What is joy? The Bible teaches and human experience frequently confirms that joy is more than a present experience of delight but is always also an anticipation of even better things to come. In other words, Christian joy flows directly out of Christian hope (Rom. 5:2). However, in the face of tragedy and hardships, Christians frequently lose hope. We settle for something not far removed from what an atheist like Bertand Russell would say: “The wise man will be as happy as circumstances permit, and if he finds the contemplation of the universe painful beyond a point, he will contemplate something else instead.” But Palm Sunday presents us with a picture of Christian joy grounded in a hope that cannot be dashed.
Rejoicing in Hope
As Jesus approached Jerusalem on that first Palm Sunday, Luke tells us that the whole multitude of his disciples began to rejoice and praise God with a loud voice for all the mighty works that they had seen (Lk. 19:37). John’s gospel specifically notes that many of the Jews who had witnessed the resurrection of Lazarus had followed Jesus to Jerusalem and were telling everyone what had happened (Jn. 12:17). News had already arrived ahead of them, and so many in Jerusalem came out to meet Him because they had heard about Lazarus (Jn. 12:18). Why are these people rejoicing? Because the raising of Lazarus has given them hope. Hope imagines a better world, a better outcome, a different future. Have you settled for mediocre? Have you made peace with sin or evil? Sometimes people avoid high hopes because they think it will protect them from being hurt. But the Bible teaches that joy is a result of trusting God (Ps. 5:11, 27:1-6, cf. Eph. 3:20).
Hoping in Your Father
Palm Sunday is filled with childish details: the charade with the donkey, the Davidic play-acting, the palm branches, all the way down to the literal children caught up in the excitement. When some of the Pharisees thought it was getting out of hand, and admonished Jesus to rebuke His disciples for their over-exuberance (Lk. 19:39), Jesus answered, “I tell you, if these were silent the very stones would cry out” (Lk. 19:40). Matthew tells us that the ones who really wouldn’t quit were the kids (Mt. 21:15). And Jesus says they are fulfilling Psalm 8: Out of the mouth of babes and nursing infants God has ordained strength and praise. To say that Palm Sunday is childish is not to say it is fake or false or make believe. To say that it is childish is to say that it is a moment charged with hope. Jesus says repeatedly that anyone who wants to enter the Kingdom of Heaven must become like a little child (Mk. 10:15, Lk. 18:17). This is what it means to be born again (Jn. 3:1-14). This is what eternal life is all about (Jn. 3:16). Eternal life is endless life, an unending future, which is to say endless hope. Hopelessness is the result of despairing that anything can change. Hopelessness is resignation. There is a foolish kind of childishness that expects different outcomes from the same folly, but there’s wise childishness that anticipates different outcomes from the same Father. And the difference is where you place your hope. Our Christian hope (and therefore Christian joy) is in Christ.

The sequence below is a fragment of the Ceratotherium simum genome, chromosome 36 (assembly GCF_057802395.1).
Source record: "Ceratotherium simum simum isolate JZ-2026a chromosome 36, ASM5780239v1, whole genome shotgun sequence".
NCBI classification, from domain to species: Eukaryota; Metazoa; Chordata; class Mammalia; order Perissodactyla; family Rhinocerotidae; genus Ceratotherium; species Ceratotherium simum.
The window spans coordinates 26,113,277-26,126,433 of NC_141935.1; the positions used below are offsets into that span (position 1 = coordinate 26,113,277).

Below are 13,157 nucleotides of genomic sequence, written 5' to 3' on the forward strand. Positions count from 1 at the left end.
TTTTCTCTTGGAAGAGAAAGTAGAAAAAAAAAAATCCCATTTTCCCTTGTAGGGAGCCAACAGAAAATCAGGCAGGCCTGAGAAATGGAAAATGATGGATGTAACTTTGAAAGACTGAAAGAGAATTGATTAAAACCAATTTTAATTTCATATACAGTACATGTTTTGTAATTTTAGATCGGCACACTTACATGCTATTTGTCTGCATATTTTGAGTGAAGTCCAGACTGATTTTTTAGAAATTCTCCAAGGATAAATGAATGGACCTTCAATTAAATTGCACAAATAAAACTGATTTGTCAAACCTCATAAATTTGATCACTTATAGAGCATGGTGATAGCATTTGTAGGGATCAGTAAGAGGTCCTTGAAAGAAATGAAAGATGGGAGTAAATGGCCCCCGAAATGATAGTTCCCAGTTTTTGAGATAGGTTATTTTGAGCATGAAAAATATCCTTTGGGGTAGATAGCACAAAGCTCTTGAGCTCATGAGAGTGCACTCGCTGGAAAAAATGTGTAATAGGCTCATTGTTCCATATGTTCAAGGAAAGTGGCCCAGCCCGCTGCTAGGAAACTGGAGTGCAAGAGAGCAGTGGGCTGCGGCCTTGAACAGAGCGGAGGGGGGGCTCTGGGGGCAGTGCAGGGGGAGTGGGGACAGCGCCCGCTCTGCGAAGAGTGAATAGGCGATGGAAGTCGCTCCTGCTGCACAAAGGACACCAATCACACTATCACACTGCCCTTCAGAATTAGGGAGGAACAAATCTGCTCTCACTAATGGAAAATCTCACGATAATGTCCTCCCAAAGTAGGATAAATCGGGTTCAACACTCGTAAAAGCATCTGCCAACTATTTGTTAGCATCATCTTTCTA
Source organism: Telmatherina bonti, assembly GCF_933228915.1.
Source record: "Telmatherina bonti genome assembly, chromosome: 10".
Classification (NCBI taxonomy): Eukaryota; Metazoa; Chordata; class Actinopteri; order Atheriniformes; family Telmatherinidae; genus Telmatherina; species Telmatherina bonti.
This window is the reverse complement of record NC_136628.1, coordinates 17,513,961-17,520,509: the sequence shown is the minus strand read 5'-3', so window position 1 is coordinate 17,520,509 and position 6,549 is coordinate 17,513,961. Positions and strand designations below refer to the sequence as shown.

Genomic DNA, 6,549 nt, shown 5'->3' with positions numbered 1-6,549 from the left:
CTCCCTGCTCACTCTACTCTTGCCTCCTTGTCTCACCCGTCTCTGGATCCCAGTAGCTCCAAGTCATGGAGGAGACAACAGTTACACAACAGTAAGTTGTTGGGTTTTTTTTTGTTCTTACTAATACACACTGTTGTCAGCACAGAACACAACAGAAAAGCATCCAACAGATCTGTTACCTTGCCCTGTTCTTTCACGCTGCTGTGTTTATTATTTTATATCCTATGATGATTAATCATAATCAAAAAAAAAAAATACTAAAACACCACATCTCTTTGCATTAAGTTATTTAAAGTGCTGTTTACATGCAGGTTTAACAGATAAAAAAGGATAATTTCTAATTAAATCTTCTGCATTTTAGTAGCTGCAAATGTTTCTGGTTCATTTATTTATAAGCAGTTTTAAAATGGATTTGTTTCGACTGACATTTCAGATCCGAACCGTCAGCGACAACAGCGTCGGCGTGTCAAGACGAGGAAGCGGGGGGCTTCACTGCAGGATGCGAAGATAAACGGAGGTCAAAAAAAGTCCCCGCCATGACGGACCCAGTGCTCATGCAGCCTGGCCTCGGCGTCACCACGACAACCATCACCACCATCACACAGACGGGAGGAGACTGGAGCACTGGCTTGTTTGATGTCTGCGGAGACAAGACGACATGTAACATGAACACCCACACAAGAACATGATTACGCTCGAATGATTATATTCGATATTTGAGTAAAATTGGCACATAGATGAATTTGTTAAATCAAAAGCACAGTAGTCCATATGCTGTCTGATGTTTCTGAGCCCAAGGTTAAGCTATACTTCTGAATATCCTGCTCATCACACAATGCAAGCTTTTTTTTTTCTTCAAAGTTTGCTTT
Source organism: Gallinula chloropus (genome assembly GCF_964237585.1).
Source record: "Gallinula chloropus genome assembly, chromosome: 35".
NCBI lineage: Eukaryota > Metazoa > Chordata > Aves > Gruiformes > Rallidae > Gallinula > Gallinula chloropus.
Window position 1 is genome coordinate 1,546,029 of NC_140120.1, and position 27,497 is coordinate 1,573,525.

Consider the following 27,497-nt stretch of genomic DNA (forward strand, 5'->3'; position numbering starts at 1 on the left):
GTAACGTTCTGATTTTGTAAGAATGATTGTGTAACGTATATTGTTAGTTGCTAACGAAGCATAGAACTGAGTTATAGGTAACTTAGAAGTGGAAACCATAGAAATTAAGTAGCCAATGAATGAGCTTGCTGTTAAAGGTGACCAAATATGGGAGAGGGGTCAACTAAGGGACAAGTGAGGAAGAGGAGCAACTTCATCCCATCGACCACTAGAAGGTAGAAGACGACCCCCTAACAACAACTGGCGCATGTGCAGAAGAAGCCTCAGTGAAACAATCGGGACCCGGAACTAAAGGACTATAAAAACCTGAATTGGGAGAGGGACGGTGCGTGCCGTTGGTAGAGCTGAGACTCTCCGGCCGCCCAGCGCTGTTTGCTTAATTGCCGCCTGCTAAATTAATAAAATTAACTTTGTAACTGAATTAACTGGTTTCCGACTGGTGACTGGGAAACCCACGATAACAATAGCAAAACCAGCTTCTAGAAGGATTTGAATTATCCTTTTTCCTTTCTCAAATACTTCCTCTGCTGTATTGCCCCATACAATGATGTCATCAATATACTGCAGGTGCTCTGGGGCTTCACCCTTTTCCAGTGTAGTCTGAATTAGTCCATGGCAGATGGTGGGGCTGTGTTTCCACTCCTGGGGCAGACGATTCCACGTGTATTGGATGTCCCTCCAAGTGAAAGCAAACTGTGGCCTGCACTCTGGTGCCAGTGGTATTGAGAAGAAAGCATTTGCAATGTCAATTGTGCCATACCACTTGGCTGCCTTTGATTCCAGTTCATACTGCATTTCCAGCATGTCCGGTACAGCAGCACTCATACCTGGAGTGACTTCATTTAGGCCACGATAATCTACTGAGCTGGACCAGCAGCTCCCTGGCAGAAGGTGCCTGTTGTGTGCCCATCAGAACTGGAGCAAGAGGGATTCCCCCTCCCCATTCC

Joy that Mourns & Fights
Lastly, if Christian joy is based on Christian hope, then it cannot be Stoic or apathetic or naďve. Jesus illustrates this for us by His joy. Was Jesus full of joy as He rode into Jerusalem? Hebrews says that He was (Heb. 12:2). He rode into Jerusalem knowing full well what He was riding into Jerusalem for (His death), and He did it for the joy that was set before Him. People frequently think that Christian joy must settle for either “realistic” or “naďve.” When someone says you must be realistic, they mean that joy cannot coexist with horrific loss or pain. They think that Christian joy is a billiard ball that another event or experience can knock away. But this is precisely what Jesus said His joy was not. Jesus promised a joy that no one can take away (Jn. 16:22). Unfortunately, many conclude that Jesus must therefore be talking about something naďve or impotent. But the childish joy of Jesus rides into Jerusalem and weeps over the city and its coming destruction (Lk. 19:41-44). And following that, this same childish joy wipes His eyes and enters the temple and starts tossing tables (Lk. 19:45, cf. Mk. 11:15-16). It was the joy set before Jesus that led Him into the city on a donkey, that broke His heart in pity, and that drove Him to confront abuses. And it was that same joy that drove Him to lay His life down for sinful men.
The Christian gospel is that in Jesus Christ, God rode into this world and broke the power of sin and death. The Christian gospel is not that there is no other joy or happiness in the world; the Christian gospel is the proclamation that there is no fuller, more human joy that can be found than in Jesus because He doesn’t ignore our real predicament, our true situation. Trusting in Jesus and hoping in the glory of His future is not longing for some blithe humanistic utopia: our hope is not in ourselves or blind human progress. Our hope is in God because He is our Father, and He has come for us in His Son to make us His children forever.